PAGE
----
State Land Board says "yes" to vast Otter Creek coal development

2009-12-22T03:30:00Z State Land Board says "yes" to vast Otter Creek coal developmentBy MIKE DENNISON Missoulian State Bureau
December 22, 2009 3:30 am  • 

HELENA - The state Land Board Monday voted 4-1 to lease 572 million tons of state-owned coal in southeastern Montana's Otter Creek Valley - but set a relatively high minimum price to buy the rights to develop the tracts.

The decision, which came after months and years of study, appraisals and political lobbying by all sides of the contentious issue, could be the first step toward developing a massive coal mine in the rural valley about 150 miles east of Billings.

Yet developers have said any mine won't happen until five to 10 years in the future, and Land Board member Linda McCulloch noted that the board retains the authority to approve mining and reclamation plans on the land.

McCulloch, Montana's secretary of state, made the motion to approve the lease, but set the minimum upfront "bonus bid" at 25 cents per ton. That amount is two-and-a-half times what Arch Coal Inc. agreed last month to pay for the right to develop 730 million tons of privately owned coal interspersed with the state tracts.

"The only thing in common between the supporters and opponents of developing Otter Creek is that the state of Montana should not give this up for cheap," she said. "No sweetheart deal will be made."

Monday's action gives coal companies until Feb. 8 to submit bids. The board expects to examine those bids at its Feb. 16 meeting.

The board is composed of the state's top five elected officials. McCulloch, Gov. Brian Schweitzer, Attorney General Steve Bullock and state Auditor Monica Lindeen voted in favor of leasing the coal.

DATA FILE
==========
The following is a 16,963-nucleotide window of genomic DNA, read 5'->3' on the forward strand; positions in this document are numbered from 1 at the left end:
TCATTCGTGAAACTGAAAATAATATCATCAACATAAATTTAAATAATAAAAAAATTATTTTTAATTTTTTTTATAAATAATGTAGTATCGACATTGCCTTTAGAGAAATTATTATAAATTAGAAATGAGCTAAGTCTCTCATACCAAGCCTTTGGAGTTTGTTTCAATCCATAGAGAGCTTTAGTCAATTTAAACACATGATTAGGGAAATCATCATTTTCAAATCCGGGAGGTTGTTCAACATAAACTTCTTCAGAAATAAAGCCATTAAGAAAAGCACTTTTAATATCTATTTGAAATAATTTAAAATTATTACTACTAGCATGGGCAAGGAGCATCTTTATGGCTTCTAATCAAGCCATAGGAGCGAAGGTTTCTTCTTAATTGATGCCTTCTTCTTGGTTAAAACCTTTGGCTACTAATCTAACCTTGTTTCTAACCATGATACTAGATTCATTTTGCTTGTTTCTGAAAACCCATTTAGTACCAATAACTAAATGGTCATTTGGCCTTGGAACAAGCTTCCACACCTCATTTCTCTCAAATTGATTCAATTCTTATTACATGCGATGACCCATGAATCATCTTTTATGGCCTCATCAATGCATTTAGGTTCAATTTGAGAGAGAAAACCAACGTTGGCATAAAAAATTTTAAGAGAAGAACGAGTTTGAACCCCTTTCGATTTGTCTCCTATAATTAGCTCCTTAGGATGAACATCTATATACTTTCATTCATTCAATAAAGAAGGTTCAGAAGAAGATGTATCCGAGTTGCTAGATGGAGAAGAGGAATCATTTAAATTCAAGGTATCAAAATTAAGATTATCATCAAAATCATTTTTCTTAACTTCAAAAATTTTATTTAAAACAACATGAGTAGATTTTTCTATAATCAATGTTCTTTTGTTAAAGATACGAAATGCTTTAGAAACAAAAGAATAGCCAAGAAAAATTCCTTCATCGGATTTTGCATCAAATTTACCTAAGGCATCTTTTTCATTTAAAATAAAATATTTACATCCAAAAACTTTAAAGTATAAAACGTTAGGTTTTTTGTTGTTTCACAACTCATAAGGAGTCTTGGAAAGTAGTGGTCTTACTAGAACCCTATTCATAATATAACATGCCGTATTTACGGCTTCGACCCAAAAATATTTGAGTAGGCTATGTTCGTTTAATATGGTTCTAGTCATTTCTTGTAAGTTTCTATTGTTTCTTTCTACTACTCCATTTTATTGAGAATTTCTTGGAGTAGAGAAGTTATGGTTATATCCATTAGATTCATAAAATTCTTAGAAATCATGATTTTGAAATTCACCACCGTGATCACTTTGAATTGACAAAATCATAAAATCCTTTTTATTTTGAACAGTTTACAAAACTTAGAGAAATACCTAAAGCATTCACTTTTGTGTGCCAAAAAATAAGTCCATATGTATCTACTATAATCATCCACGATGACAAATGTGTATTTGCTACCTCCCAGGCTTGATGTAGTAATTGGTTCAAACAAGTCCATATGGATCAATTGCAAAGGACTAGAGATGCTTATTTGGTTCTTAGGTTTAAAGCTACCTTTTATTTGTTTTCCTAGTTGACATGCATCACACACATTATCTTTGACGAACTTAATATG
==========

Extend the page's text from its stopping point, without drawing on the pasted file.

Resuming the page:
State Superintendent of Public Instruction Denise Juneau voted against it, saying there's more value in preserving the land for future use than in developing a coal mine.

"We could sell every parcel of state land and log every tree on state lands, but we don't," she said. "We don't because we want to sustain Montana's lands for future beneficial use. ... Of course there is value in mining the coal. But there is also value in keeping Montana ‘Montana.' "


The board approved the lease over the objections of environmental groups and some area landowners. Many of them attended the board meeting in Helena, giving impassioned speeches about how mining coal would harm the valley and adjoining river basins and hasten global warming, if the coal is burned to produce electric power.

Among the opponents were several Missoula Big Sky High School students, who traveled to Helena with Spanish teacher Jay Bostrom.

Bostrom said the lease has been advertised as a way to help school funding, but that he didn't want the money: "Don't do it to fund my computer, or my salary. ... I'll take a pay cut. As a teacher, I'm not interested in getting money from coal at all."

"This will create an unlivable future for short-term gain," added student Kaelin Curry.

Money from the bonus bid would go directly to public schools, but would not increase overall state funding - unless the Legislature authorizes the increase.

McCulloch, a former teacher and state superintendent of schools, included in her motion a directive from the board that the minimum bonus bid of $140 million would be used to increase state funding for schools.

She acknowledged later that the directive is not binding on the Legislature, but called it "a very stern reminder" to lawmakers.

Any royalties from coal mining on state lands also goes into a state trust account whose interest helps fund schools. But, again, only the Legislature can decide whether any increased interest revenue would lead to higher overall state funding for public schools.

Supporters of leasing the coal argued that it would be an economic boost for eastern Montana and the entire state, providing jobs and increased tax revenue.